European countries seem, in my view, rather unwilling to make amends for the debts owed to their former charges, and debt is the only way to look at it. Countries like France and Belgium and England systemmatically raped Africa of its resources while installing puppet governments which were allowed to develop the largesse and corruption which rule today. One, I think, could forgiven for cynically supposing the French, seeing the number of espresso machines and the quality of the croissants here could sit back, smoke a Galouise, and say Mission Accomplished. It's by no means all France's problem, but their misdeeds on the continent seem to stand out the most illconceived.

(What the hell? Am I French bashing? What's next -- watching Fox News?)

OK, enough on France. Our last day in Isola I walked to the edge of town, trailed by the usual coterie of children, many of whom simpy wanted to touch my hair. The sky was wide and full of autumn. When the kids got bored and left me I could walk away into the countryside, the dry yellow grass whipping around my shins. We've spent most of the past halfyear in jungle and forest, where the horizon is just a few yards ahead. Here, I could see silent peaks 100 miles in the distance. Simply incredible, this place.

We head to Tunisia in 48 hours. Our trip is down to its final three weeks.

Saturday, June 13, 2009

The Fifth Continent

In the span of 48 hours Laura flew a full two-thirds of the way around the world -- from Atlanta to Tokyo to Bangkok to Dubai to Mauritius. She arrived in Bangkok after 1 a.m. local time -- I met her at our favorite hotel. We had a nice sleep, a good breakfast, and within 12 hours we were back at the airport.

On this trip I`ve flown in and out of Bangkok so many times it had become like a second home. This time, though, when I got our tickets and we got stamped out of Thailand, was the last of this trip. Thailand has been very good to us these past three months. I`ll miss the vibrant street scenes, the pleasant hotels and the killer food.

(Flic en Flac)


In the airport, waiting for our Emirates flight to Dubai, I glanced out the window. Sure looked like a big plane, I thought. It took me a moment to realize we were flying on an Airbus 380 -- the double decker plane. It was brand new and very nice. Best of all were the personal video screens and the ability to look at plane-mounted live cams positioned at the nose, the tail and the landing gear. Very cool.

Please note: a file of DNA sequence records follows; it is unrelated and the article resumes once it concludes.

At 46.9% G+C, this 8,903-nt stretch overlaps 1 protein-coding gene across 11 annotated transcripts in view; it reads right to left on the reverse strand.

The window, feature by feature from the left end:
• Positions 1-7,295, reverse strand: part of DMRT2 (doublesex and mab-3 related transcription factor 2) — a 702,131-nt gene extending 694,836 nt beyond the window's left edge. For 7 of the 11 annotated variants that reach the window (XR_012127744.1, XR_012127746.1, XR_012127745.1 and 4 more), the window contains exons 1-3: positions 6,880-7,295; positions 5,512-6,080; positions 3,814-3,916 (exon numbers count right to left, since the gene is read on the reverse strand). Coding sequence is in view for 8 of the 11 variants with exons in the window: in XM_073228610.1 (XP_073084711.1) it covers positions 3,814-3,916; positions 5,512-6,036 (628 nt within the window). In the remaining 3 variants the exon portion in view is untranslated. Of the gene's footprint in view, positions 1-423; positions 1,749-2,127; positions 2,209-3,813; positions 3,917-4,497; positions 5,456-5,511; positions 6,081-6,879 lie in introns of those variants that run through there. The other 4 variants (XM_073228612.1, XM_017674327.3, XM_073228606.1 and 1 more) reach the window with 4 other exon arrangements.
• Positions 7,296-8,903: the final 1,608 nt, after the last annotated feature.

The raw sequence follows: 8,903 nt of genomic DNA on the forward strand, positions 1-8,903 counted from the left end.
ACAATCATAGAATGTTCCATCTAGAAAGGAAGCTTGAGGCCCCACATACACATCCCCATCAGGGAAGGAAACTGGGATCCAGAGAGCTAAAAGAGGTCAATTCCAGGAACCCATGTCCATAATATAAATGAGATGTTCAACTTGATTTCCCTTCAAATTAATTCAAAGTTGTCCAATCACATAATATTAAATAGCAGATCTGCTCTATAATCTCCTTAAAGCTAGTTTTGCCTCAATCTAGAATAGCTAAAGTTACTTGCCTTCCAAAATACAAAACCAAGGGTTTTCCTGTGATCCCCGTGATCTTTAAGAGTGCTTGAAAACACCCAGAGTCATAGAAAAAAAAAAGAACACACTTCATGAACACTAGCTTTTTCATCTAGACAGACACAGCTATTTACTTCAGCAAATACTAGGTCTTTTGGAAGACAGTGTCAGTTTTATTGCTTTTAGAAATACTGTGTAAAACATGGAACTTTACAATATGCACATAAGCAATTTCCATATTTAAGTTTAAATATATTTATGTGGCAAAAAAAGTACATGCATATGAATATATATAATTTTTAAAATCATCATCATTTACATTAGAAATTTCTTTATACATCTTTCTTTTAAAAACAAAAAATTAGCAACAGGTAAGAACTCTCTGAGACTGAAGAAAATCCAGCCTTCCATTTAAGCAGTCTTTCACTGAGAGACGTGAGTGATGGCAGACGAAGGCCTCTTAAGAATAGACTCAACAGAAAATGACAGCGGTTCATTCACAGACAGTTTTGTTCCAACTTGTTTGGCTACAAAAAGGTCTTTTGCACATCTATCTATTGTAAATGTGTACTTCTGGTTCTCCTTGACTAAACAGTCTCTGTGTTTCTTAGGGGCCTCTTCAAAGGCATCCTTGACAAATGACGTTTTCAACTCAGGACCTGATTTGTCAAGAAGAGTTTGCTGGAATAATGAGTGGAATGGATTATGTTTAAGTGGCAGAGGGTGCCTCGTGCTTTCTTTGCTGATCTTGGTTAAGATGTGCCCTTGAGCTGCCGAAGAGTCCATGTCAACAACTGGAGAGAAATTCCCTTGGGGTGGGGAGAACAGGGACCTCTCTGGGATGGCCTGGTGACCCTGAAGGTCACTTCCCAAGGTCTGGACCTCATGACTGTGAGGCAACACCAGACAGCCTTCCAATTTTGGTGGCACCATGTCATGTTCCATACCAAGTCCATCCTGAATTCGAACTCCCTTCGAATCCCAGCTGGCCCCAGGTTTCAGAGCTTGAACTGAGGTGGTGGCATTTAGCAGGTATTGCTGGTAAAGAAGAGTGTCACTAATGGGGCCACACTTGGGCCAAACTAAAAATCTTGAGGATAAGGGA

We had a nice layover in Dubai; the airport, like the city, it really just a shopping mall. Who plonks down thousands of dollars on gold jewelry in airports, I wondered. Then a woman sat down next to us and opened her bag. Inside was a huge gold necklace. Well, there you go. Our flight to Mauritius left at 3 a.m. and we flew straight south, over Oman and into the Indian Ocean. We crossed the equator and at 9 a.m. descended into Mauritius.

(Flic en Flac)


Mauritius was not a destination we chose. We wanted to go from Bangkok to Madagascar, but our booking agent said we would connect through Mauritius and could have a layover there at little extra cost. After seeing what the price of accomodation was, always a factor in francophile nations, we decided we could afford to stay a week.

Mauritius was colonized by the English and the French. Socially, it`s a low key version of France. Ethnically it`s more like India. Economically it would rate as second world. Geographically it`s got a flat high central plain which slopes down to the coast, where jagged mountains meet the sea. Meterologically it was as close to perfect as you can get at 21 degrees south.

(Blue Bay from the air)


Mauritius is about the size of metropolitan Atlanta; there`s one city and a slew of dense villages and towns. We stumbled out of the airport to find crisp blue skies and a temperature in the 60s. We took a series of pokey busses across the island and to a beach town called Flic en Flac. I wandered down to the beach for sunset and bought a baguette but we fell asleep before dinner time.

There`s not a whole lot to Mauritius. Besides biking and swimming and chasing dolphins you can taste rum and then lay on the beach. All we did was sleep, eat and lay on the beach. The scenery was fantastic and the weather incredible, especially after the soggy warmth of southeast Asia. It`s a place we`d definitely go back to.

This morning we woke up to rain and chilly temperatures. We had cute little French pastries and took a local bus to the airport. Our Air Madagascar flight gave us a surprise -- a half hour in Le Reunion, an incredible island to the west of Mauritius and a departement of France. We landed in Madagascar at 2 p.m. local time. It`s Africa, but a part of France, too. For those of you keeping track at home, we are now on our fifth continent. We are down to the final month but are still trying to take advantage of every minute!